After a while of wanting absolutely zero straight men looking at me, of hiding any signs of femininity in the hopes that I’ll be perceived as neutral… after all that, I’ve been dating someone who presents butch but celebrates femininity. She makes me feel good and strong and hot, like of COURSE I should be myself! Duh!
There are so many types of queer femmeness I’ve seen people define themselves: high femme, low femme, hard femme, soft femme, fat femme, vintage femme, witch femme, tomboy femme, genderqueer femme.
Here’s what I feel I most identify with:
- Lazy femme
- Woke-up-like-this femme
- Basic femme
- Academic femme
- Outdoorsy femme
- Shy femme
- Good girl femme
- Not-particularly-alternative femme
- Apathetic femme
- Owns-a-knee-length-tulle-skirt-and-is-still-looking-for-an-occasion-to-wear-it femme
- High-strung femme
- Blogging. Having a space to talk to myself and also get feedback from others really helped me gain some distance and perspective.
- Therapy. Self-sabotage borne out of unresolved issues won’t be solved by gritting my teeth and forcing myself through.
- Reaching out to friends. Not just to vent and talk, but also to do a combined enjoyable activity. And also to be there for them, because [see first mantra under #13].
- Diversifying my physical activity (walking, dancing, climbing, yoga-ing, hiking, rock climbing).
- Having a mindfulness practice (sometimes this is just taking deep breaths).
- Escaping the city, when possible.
- Working to increase self-awareness. This meant trying to break passive-aggressive habits, defensiveness habits, etc.
- Cutting out most sugar (crashes did a number on my mood).
- Trying new things to break out of a rut.
- Logging my mood with an app (I use Daylio and I love it… and no, nobody paid me to say that).
- Cooking for myself (and sometimes a friend) as often as possible. Cooking for oneself or for others is an act of care.
- Finding useful mantras:
- “This isn’t about you”. I’m not the center of the universe.
- “Trust your instincts”. They’re often right.
- “You got this”. I got a lot.
- “Be genuine/sincere”.
- “Be kind to yourself”.
- Finding a personal organization system to combat procrastination. For me, this entailed 3 types of to-do lists (I can’t say this is the most streamlined method; maybe a bullet journal would be better, but it works for me for now… and of course, it could be greatly improved upon):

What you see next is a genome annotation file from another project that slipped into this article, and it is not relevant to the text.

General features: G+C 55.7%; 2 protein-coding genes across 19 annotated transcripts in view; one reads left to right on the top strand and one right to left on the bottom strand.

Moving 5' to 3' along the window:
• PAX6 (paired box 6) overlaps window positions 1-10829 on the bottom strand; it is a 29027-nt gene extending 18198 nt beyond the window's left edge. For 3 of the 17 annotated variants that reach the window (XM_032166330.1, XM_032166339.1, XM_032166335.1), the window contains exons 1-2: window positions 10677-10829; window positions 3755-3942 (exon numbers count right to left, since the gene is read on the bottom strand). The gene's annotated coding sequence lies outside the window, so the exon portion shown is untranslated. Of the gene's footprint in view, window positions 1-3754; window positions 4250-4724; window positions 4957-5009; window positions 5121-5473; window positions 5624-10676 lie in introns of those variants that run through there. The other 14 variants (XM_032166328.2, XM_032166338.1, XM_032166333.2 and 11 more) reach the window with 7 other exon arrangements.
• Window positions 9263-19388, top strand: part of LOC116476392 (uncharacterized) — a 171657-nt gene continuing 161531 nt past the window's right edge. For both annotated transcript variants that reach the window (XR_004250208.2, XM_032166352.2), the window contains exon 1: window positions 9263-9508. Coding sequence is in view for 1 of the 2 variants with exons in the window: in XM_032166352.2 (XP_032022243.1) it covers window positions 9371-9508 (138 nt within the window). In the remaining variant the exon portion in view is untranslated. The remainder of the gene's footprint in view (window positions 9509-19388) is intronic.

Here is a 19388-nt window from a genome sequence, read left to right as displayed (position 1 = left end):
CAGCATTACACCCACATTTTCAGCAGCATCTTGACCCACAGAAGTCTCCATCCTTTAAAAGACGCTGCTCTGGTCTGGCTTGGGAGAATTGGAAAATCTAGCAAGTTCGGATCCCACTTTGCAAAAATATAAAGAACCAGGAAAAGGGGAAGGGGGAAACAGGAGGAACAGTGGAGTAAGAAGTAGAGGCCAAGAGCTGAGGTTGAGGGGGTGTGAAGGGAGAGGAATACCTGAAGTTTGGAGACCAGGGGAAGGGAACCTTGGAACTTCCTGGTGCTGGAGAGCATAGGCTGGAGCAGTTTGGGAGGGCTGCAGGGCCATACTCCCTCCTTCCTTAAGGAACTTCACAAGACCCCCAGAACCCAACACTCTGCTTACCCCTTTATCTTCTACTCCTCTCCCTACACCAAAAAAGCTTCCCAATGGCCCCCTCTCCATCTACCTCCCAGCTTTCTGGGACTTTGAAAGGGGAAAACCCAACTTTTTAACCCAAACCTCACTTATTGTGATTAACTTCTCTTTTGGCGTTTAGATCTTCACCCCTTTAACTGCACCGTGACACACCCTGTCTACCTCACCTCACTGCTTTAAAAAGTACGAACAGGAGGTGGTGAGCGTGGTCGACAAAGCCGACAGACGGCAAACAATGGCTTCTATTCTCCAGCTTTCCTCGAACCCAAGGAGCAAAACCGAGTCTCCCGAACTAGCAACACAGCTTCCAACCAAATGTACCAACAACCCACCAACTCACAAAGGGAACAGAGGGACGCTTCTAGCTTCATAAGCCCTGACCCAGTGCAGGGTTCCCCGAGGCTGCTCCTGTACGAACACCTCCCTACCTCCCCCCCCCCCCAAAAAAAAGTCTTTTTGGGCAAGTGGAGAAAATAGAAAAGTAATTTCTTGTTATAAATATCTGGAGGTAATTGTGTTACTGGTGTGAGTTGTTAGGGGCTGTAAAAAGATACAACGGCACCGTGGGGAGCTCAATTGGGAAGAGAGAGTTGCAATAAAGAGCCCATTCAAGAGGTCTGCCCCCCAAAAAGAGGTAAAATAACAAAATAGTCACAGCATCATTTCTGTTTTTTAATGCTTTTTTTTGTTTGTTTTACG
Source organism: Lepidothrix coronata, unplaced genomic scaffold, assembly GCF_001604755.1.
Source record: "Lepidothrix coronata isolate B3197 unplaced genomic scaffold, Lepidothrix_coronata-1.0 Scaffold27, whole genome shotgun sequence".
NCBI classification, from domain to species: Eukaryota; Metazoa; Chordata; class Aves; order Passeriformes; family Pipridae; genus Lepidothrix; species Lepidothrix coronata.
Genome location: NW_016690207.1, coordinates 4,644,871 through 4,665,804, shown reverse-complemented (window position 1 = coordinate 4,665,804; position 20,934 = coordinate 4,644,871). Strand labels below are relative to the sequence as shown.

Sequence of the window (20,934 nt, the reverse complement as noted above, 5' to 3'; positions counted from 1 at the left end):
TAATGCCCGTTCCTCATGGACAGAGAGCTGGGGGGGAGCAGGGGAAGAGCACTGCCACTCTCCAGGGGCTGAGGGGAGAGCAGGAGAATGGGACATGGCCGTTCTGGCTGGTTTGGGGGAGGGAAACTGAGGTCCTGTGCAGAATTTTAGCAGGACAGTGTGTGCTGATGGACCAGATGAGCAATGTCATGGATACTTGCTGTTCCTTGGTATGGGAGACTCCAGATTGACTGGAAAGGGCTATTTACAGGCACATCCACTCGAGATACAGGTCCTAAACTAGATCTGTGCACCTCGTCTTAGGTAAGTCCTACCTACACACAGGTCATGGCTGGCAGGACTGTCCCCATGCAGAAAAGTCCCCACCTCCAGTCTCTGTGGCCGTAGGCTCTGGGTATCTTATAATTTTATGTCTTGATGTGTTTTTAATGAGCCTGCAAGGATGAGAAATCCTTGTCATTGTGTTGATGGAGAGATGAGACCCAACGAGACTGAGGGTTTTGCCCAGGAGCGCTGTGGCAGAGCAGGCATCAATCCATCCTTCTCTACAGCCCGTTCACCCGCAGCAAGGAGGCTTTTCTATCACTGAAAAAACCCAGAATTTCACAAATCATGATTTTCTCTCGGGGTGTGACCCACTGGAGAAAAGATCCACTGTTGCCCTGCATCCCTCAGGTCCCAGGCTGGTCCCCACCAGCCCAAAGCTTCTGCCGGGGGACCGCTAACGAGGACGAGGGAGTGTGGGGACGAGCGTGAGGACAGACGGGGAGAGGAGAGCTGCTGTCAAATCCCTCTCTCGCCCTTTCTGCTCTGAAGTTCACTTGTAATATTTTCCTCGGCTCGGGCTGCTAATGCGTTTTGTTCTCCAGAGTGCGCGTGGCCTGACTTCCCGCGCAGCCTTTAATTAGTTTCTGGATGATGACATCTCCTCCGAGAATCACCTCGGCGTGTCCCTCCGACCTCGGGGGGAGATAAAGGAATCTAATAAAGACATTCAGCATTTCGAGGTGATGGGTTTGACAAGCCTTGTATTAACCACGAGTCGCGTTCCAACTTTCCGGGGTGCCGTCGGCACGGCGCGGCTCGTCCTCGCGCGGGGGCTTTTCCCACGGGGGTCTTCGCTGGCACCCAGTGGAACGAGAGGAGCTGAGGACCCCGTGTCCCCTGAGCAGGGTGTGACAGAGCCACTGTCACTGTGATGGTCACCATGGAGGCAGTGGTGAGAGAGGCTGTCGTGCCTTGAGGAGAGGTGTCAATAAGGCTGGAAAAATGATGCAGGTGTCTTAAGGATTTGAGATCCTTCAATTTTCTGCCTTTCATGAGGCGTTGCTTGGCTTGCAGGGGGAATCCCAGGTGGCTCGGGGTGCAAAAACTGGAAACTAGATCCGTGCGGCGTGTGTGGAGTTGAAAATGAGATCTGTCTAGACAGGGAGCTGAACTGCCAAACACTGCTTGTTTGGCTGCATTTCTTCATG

- a Workflowy account so I can see all the stuff I need to do/have done, sorted and divided. Clean interface, accessible from phone or desktop browser, helps me see the big picture.
- A notebook to write down notes on meetings about the stuff on my Workflowy list.
- A simple Kanban for breaking meeting notes/to-do lists into smaller tasks (a three-columned board with spaces for “To Do”, “Doing”, and “Done”, and putting project to-dos on sticky notes that I then stick in the appropriate column. The benefits:
- I can limit my “doing” column to make it less overwhelming.
- I can see how much I got “done” which is rewarding.
- It’s physical rather than digital; hanging it up and looking at it is not distracting like having to switch screens or open a browser.
- It was cheap/free/portable (i used post-its and a fold-up “noteboard” I made out of index cards and packing tape, some whiteboard markers, some transparency markers, and a thumbtack and binder clip to hang it up).
- Enjoying time with kids and/or animals. Not everyone has kids or animals in their family; go to a shelter, or go play with a friend and their dog, something.
- Taking care of my teeth. This means flossing daily, which is more important than brushing y’all!
- Taking breaks from social media.
- Noticing compulsive thoughts, and talking about them/allowing them to run their course while working to let go of them.
There are lots of other little things. But working on mental health involves so many proactive tweaks to so many parts of one’s life, getting rid of so many self-sabotaging efforts, that it’s so hard to distill it down to a short short list.
Do you do any of this? Something else?